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home : schools : schools August 22, 2017

8/9/2017 3:38:00 PM
RWD (Ricky Wilson Day) Summer Music Program is a First Time Hit
Campers talked about what they gained from their camp experience and presented their “Stop the Violence” song to family and friends on the last day of camp. Savannah, Joseph, Isaiah, Faith, and Mccartney are pictured with Officer McCray and camp counselors Marques and Selena.Photo by Heidi Randhava
Campers talked about what they gained from their camp experience
and presented their “Stop the Violence” song to family and friends on the last day of camp. Savannah, Joseph, Isaiah, Faith, and Mccartney are pictured with Officer McCray and camp counselors Marques and Selena.
Photo by Heidi Randhava
By Heidi Randhava


Jennifer Francis came up with the idea of initiating a summer camp experience for Evanston middle school-age students as a way to honor the memory of her son, Ricky Wilson, a graduate of Dewey, Nichols and ETHS who loved music and life. Ricky Wilson was shot and killed in 2011, shortly after he had found his calling as a mentor and counselor to troubled youth.

Ms. Francis said that when she told Evanston Police Officer Corey McCray about her goal to establish an anti-violence summer music camp, Officer McCray said, “Let’s do it.” The end result was that five students, ages 12-14, spent two weeks at Gibbs-Morrison Cultural Center under the direction of Officer McCray and Marques Santos, who is Ricky Wilson’s brother. Only one of the students had ever written a song, and none had ever been in a recording studio. By the end of the camp experience, they had bonded as a group and used their creative skills to write a “Stop the Violence” song and record it in the professional recording studio on site at Gibbs-Morrison.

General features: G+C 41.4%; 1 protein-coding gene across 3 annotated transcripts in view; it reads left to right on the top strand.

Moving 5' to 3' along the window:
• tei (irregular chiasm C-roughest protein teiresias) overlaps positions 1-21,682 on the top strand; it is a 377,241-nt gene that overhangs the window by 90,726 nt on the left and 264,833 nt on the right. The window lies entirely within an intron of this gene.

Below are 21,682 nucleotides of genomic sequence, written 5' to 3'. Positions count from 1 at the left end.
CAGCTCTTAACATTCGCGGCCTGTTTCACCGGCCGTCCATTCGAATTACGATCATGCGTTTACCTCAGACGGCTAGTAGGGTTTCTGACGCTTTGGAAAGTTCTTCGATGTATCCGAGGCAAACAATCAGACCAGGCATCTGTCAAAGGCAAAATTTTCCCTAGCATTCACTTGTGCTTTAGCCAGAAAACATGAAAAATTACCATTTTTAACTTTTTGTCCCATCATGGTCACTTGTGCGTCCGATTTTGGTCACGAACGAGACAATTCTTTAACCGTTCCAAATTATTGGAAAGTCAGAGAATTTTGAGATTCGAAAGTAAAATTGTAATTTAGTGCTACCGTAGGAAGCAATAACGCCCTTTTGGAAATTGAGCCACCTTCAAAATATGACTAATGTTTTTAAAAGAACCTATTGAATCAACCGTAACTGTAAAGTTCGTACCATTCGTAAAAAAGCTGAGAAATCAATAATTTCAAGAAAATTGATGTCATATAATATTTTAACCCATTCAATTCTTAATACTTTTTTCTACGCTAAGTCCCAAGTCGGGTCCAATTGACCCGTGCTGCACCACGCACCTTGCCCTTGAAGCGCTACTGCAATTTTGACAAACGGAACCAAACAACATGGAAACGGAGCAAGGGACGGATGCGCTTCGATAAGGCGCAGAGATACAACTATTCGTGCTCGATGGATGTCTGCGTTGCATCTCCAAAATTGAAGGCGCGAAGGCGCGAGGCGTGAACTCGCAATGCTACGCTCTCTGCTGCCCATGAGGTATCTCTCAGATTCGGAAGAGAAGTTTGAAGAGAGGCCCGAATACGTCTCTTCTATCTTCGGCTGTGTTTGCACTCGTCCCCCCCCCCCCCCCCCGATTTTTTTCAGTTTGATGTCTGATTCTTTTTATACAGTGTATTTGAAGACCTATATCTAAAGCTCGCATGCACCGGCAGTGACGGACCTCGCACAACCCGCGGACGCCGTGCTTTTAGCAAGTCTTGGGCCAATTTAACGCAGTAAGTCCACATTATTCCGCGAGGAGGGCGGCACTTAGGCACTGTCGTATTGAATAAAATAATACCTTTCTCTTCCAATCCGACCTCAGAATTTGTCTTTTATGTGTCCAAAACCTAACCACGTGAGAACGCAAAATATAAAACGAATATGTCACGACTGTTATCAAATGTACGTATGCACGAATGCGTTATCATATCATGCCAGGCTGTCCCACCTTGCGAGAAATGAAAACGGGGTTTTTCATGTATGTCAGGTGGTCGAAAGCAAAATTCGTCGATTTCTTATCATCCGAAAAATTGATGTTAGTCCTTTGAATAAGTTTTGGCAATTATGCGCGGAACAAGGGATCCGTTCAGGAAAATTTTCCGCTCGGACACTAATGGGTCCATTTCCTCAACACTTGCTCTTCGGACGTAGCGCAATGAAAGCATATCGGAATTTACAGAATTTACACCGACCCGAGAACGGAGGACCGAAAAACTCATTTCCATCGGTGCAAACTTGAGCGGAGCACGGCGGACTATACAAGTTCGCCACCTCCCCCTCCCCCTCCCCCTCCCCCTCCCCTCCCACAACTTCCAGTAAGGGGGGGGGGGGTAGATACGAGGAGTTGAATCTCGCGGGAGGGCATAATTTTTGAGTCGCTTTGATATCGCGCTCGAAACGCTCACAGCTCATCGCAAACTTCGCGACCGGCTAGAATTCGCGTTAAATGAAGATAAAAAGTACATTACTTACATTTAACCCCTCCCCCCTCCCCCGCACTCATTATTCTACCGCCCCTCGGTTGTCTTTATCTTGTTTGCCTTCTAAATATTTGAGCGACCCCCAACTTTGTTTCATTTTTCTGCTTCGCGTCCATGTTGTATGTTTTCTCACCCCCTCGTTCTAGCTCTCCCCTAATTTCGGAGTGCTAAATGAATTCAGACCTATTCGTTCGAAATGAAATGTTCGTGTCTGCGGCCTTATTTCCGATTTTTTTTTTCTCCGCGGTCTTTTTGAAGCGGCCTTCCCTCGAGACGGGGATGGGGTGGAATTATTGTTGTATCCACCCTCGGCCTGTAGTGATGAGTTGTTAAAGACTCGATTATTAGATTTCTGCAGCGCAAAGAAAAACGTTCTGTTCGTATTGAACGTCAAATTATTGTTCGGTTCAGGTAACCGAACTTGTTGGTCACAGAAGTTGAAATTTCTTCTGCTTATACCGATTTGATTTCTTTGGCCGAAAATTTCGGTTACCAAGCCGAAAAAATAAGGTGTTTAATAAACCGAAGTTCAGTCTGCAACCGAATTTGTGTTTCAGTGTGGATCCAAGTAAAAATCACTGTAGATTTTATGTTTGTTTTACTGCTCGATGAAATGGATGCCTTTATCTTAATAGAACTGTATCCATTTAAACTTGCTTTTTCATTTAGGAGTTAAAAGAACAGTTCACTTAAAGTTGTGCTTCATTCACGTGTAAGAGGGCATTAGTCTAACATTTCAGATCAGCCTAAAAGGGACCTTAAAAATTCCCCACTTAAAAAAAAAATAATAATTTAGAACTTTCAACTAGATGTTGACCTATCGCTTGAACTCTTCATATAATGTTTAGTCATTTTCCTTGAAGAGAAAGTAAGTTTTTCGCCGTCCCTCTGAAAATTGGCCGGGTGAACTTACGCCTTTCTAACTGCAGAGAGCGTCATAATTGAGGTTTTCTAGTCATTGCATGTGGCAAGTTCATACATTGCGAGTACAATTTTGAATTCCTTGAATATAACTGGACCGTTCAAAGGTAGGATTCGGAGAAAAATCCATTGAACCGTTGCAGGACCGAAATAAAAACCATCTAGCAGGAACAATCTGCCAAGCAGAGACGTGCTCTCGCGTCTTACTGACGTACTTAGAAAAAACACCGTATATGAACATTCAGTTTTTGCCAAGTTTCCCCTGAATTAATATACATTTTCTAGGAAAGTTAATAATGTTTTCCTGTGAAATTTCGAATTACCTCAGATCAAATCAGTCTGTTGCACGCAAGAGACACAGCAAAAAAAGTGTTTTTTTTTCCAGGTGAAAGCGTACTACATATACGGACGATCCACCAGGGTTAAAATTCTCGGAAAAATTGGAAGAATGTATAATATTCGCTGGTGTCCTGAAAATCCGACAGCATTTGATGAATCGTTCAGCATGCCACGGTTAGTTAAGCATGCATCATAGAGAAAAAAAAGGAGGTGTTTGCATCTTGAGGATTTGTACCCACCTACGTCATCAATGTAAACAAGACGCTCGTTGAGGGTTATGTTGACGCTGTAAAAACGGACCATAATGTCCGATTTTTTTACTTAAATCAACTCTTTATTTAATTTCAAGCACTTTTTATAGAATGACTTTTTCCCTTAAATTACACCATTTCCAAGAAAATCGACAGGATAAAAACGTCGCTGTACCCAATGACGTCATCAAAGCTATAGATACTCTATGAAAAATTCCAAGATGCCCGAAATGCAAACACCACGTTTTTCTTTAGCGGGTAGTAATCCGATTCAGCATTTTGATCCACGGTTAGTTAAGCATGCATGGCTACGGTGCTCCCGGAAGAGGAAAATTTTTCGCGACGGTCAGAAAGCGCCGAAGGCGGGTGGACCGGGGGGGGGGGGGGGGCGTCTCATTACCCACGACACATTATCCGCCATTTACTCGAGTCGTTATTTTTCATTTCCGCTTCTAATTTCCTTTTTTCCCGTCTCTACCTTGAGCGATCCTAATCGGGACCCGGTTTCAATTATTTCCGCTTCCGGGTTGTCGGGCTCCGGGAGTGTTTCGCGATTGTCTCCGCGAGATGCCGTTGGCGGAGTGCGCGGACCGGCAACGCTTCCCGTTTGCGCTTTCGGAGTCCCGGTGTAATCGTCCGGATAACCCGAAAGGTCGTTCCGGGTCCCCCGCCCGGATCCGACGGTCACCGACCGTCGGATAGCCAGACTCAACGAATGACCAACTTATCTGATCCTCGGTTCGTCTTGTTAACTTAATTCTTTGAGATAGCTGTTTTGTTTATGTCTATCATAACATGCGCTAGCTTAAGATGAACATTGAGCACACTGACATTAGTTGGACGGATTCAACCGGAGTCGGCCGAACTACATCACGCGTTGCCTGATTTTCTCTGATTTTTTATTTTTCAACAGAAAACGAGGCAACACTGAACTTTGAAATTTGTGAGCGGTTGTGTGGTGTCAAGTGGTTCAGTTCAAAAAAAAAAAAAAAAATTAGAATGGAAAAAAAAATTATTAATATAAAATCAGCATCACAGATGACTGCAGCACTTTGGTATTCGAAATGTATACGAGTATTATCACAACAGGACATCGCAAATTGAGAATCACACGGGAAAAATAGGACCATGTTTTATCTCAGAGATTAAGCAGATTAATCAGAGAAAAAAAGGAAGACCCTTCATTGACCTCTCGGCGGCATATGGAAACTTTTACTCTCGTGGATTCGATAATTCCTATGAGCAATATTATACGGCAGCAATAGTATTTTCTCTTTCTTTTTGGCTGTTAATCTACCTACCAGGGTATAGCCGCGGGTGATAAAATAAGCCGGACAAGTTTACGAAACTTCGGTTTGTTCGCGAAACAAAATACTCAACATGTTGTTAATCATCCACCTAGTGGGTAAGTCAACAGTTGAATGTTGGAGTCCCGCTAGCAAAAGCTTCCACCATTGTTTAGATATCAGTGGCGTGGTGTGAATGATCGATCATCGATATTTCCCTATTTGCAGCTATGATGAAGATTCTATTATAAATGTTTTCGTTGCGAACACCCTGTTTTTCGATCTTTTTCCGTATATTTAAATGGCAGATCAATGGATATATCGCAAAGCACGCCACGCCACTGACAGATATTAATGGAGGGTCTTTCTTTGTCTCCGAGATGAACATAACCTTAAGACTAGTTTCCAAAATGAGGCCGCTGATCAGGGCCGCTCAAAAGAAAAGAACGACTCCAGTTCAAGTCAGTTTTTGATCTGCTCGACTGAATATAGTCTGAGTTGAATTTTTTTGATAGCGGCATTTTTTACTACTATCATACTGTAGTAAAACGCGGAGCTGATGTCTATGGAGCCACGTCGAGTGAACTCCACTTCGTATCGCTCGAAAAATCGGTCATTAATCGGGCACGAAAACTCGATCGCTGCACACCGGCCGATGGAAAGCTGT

When asked what she wants to help to curb violence in her community, Savannah Hill said, “Some people commit violence because they want to get revenge. They think it will make them feel better, but it doesn’t make them feel better. And people are losing their families.”

Another camper, Isaiah Gordon, said, “You can’t just walk outside and go to the grocery store. Some people don’t come back from the grocery store.”

The campers, none of whom is an at-risk youth, also attended mini workshops that provided them with resources to help others find alternatives to crime and violence. Workshops conducted by visiting professionals included “Conflict Resolution Techniques,” and “The Law and Your Community,” which provided information about what you should do when you get stopped by law enforcement.

The five students, none of whom knew each other before the camp began, also had fun, faced challenges, built new relationships, and gained knowledge and tools that will help them advocate for peaceful alternatives to the violence that threatens the well-being and lives of young people throughout the nation.





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